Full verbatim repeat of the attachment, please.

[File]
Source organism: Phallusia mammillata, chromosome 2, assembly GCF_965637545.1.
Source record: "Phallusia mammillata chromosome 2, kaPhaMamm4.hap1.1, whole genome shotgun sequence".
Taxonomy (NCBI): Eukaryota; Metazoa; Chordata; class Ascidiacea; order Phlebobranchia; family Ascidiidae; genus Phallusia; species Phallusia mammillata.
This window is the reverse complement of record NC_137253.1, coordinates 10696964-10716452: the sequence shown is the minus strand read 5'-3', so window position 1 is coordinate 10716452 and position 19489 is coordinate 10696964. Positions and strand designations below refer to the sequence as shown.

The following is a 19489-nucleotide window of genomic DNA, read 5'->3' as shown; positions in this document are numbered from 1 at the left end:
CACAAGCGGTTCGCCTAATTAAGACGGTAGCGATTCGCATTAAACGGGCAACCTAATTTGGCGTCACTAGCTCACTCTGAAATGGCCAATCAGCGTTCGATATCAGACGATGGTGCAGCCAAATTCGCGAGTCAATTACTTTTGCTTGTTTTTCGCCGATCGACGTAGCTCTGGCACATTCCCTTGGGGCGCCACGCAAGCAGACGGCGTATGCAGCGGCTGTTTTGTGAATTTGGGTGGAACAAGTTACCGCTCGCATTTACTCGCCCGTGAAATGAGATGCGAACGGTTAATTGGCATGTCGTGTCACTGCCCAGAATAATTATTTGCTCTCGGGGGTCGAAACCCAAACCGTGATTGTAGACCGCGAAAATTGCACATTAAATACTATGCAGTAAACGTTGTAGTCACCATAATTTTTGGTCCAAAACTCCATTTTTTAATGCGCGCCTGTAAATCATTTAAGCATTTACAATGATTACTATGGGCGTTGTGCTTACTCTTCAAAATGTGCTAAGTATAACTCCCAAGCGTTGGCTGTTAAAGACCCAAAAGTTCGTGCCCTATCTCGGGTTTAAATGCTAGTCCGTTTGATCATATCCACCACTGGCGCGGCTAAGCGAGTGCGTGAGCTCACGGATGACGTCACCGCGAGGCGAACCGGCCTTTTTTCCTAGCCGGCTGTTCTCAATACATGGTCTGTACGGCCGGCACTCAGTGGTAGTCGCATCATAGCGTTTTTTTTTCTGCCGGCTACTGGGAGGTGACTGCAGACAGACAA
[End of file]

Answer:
Source organism: Phallusia mammillata, chromosome 2, assembly GCF_965637545.1.
Source record: "Phallusia mammillata chromosome 2, kaPhaMamm4.hap1.1, whole genome shotgun sequence".
Taxonomy (NCBI): Eukaryota; Metazoa; Chordata; class Ascidiacea; order Phlebobranchia; family Ascidiidae; genus Phallusia; species Phallusia mammillata.
This window is the reverse complement of record NC_137253.1, coordinates 10696964-10716452: the sequence shown is the minus strand read 5'-3', so window position 1 is coordinate 10716452 and position 19489 is coordinate 10696964. Positions and strand designations below refer to the sequence as shown.

The following is a 19489-nucleotide window of genomic DNA, read 5'->3' as shown; positions in this document are numbered from 1 at the left end:
CACAAGCGGTTCGCCTAATTAAGACGGTAGCGATTCGCATTAAACGGGCAACCTAATTTGGCGTCACTAGCTCACTCTGAAATGGCCAATCAGCGTTCGATATCAGACGATGGTGCAGCCAAATTCGCGAGTCAATTACTTTTGCTTGTTTTTCGCCGATCGACGTAGCTCTGGCACATTCCCTTGGGGCGCCACGCAAGCAGACGGCGTATGCAGCGGCTGTTTTGTGAATTTGGGTGGAACAAGTTACCGCTCGCATTTACTCGCCCGTGAAATGAGATGCGAACGGTTAATTGGCATGTCGTGTCACTGCCCAGAATAATTATTTGCTCTCGGGGGTCGAAACCCAAACCGTGATTGTAGACCGCGAAAATTGCACATTAAATACTATGCAGTAAACGTTGTAGTCACCATAATTTTTGGTCCAAAACTCCATTTTTTAATGCGCGCCTGTAAATCATTTAAGCATTTACAATGATTACTATGGGCGTTGTGCTTACTCTTCAAAATGTGCTAAGTATAACTCCCAAGCGTTGGCTGTTAAAGACCCAAAAGTTCGTGCCCTATCTCGGGTTTAAATGCTAGTCCGTTTGATCATATCCACCACTGGCGCGGCTAAGCGAGTGCGTGAGCTCACGGATGACGTCACCGCGAGGCGAACCGGCCTTTTTTCCTAGCCGGCTGTTCTCAATACATGGTCTGTACGGCCGGCACTCAGTGGTAGTCGCATCATAGCGTTTTTTTTTCTGCCGGCTACTGGGAGGTGACTGCAGACAGACAA